Category Archives: Technology

3D printing a house

See Contour Crafting: Automated Construction (via Peak Energy)

Behrokh Khoshnevis, an engineering professor at the University of Southern California, is developing a scaled up version of 3D printing that he has dubbed ‘contour crafting’. He hopes that it may one day be able to alleviate housing shortages in the world due to its speed (he estimates that an entire house can be constructed in about 20 hours) and the reduced costs associated with its use.

This is a clear cut example of a solution that, as Khoshnevis says, “benefits from advanced technology”. It tackles the complicated problem of affordable and abundant housing head on, though it would appear to do nothing about addressing the larger problem of poverty. Opponents to the technological approach might argue that the real problem has to do with the structure of societal and financial systems. Though a cheap and sturdy home might be a step up from the slums, if the underlying problems of income inequality and resource allocation still remain, they will surface in other ways. One only needs to look towards housing projects in American cities and elsewhere to know that giving someone a roof over their head doesn’t necessarily free them from a life of poverty and crime.

Khoshnevis mentions another potential use, which is using contour crafting to construct buildings in situations where previous construction methods could not work (such as in building a moon base). This strikes me as a better use of the technology, since the problems it solves here are more straightforward and direct, rather than being simply one small subset of larger socio-economic issues.

See also:,


Nature and Technology – Wendell Berry’s Middle Ground

Wendell Berry, in his essay ‘Preserving Wildness’, defines his position on the issue of protecting ‘nature’ and ‘wilderness’. He views this problem as one which there is often a high degree of polarization between ‘nature extremists’ on the one hand, who see the natural operations of the environment as dominant over mankind’s imposed artificiality and who favor something like a primitivist, back-to-the-land ideology, and ‘technology extremists’ on the other hand, who believe that the creativity of the human species reigns supreme and all problems can be solved by our wits combined with new technologies. The outline of his middle ground is as follows:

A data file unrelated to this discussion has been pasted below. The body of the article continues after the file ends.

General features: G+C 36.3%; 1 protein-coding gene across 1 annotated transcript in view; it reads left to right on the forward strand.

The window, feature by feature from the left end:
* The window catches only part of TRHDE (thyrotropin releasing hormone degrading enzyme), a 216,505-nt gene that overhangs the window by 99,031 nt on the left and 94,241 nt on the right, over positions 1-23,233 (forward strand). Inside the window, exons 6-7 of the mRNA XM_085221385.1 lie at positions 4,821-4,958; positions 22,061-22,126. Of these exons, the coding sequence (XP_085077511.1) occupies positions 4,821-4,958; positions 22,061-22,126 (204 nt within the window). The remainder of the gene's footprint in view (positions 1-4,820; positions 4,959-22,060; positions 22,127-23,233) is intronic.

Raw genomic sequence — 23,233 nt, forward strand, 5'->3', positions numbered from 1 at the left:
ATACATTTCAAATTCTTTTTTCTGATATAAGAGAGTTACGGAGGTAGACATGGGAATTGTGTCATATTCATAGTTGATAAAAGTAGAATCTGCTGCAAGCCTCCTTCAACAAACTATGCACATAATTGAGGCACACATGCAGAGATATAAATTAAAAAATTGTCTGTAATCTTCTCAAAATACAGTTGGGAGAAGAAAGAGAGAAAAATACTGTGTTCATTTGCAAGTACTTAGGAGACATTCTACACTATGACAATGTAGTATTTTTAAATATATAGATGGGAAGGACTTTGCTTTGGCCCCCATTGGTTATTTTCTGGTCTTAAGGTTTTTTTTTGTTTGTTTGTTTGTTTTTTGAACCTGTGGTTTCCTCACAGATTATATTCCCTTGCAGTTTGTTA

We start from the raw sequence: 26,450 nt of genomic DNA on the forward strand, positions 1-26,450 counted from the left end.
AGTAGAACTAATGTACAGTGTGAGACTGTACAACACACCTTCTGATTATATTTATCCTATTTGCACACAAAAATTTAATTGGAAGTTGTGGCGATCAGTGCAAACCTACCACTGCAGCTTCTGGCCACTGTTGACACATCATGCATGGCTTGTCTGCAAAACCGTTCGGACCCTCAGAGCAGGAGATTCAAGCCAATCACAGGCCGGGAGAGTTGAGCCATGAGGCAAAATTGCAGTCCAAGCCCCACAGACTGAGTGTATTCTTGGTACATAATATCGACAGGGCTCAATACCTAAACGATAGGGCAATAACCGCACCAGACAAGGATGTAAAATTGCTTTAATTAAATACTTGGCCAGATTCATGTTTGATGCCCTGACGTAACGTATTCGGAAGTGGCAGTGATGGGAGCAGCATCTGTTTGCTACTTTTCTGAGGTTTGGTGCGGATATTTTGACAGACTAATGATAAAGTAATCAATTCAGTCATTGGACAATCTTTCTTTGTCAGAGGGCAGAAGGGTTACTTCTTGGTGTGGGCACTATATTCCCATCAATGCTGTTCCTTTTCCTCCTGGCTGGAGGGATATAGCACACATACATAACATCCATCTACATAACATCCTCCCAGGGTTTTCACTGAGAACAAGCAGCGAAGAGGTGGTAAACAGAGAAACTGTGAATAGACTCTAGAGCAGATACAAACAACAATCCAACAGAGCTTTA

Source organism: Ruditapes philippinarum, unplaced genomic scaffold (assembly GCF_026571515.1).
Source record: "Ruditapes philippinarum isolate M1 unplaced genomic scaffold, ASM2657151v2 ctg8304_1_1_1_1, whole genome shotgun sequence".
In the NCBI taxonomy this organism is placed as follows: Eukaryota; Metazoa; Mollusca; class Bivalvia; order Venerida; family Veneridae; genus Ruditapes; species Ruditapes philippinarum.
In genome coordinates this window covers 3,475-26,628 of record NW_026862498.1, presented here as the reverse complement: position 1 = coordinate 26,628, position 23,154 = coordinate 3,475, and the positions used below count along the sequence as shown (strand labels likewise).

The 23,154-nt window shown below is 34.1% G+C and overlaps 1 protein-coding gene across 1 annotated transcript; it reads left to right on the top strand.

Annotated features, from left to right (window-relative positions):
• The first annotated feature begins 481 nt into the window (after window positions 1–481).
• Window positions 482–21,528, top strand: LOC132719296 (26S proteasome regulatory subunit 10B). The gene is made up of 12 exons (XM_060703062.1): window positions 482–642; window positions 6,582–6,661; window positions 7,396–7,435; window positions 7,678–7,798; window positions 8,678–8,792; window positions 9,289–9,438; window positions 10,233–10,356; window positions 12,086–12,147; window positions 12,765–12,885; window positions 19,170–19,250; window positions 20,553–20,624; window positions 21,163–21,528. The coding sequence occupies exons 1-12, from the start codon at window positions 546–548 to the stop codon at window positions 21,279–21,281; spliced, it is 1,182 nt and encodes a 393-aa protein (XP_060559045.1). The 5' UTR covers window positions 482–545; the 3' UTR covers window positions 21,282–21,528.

1. We live in a wilderness, in which we and our works occupy a tiny space and play a tiny part. We exist under its dispensation and by its tolerance.
2. This wilderness, the universe, is somewhat hospitable to us, but it is also absolutely dangerous to us (it is going to kill us, sooner or later), and we are absolutely dependent upon it.
3. That we depend on what we are endangered by is a problem not solvable by “problem solving.” It does not have what the nature romantic or the technocrat would regard as a solution. We are not going back to the Garden of Eden, nor are we going to manufacture an Industrial Paradise.
4. There does exist a possibility that we can live more or less in harmony with our native wilderness; I am betting my life that such a harmony is possible. But I do not believe that it can be achieved simply or easily or that it can ever be perfect, and I am certain that it can never be made, once and for all, but is the forever unfinished lifework of our species.
5. It is not possible (at least, not for very long) for humans to intend their own good, in the long run, without intending the good of our place – which means, ultimately, the good of the world.
6. To use or not to use nature is not a choice that is available to us; we can live only at the expense of other lives. Our choice has rather to do with how and how much to use. This is not a choice that can be decided satisfactorily in principle or in theory; it is a choice intransigently impractical. That is, it must be worked out in local practice because, by necessity, the practice will vary somewhat from one locality to another. There is, thus, no practical way that we can intend the good of the world; practice can only be local.
7. If there is no escape from the human use of nature, then human good cannot be simply synonymous with natural good.
He acknowledges that we cannot live in the world without changing it to some degree:
We have no way to work at this question, it seems to me, except by perceiving that, in order to have the world, we must share it, both with each other and with other creatures, which is immediately complicated by the further perception that, in order to live in the world, we must use it somewhat at the expense of other creatures. We must acknowledge both the centrality and the limits of our self-interest. One can hardly imagine a tougher situation.
But he also asserts that we cannot take the inevitability of our having an impact on the world to declare a free-for-all, anything-goes attitude towards that impact:
The worst disease of the world now is probably the ideology of technological heroism, according to which more and more people willingly cause large-scale effects that they do not foresee and that they cannot control.

Book Report: Player Piano, by Kurt Vonnegut

Cover of "Player Piano"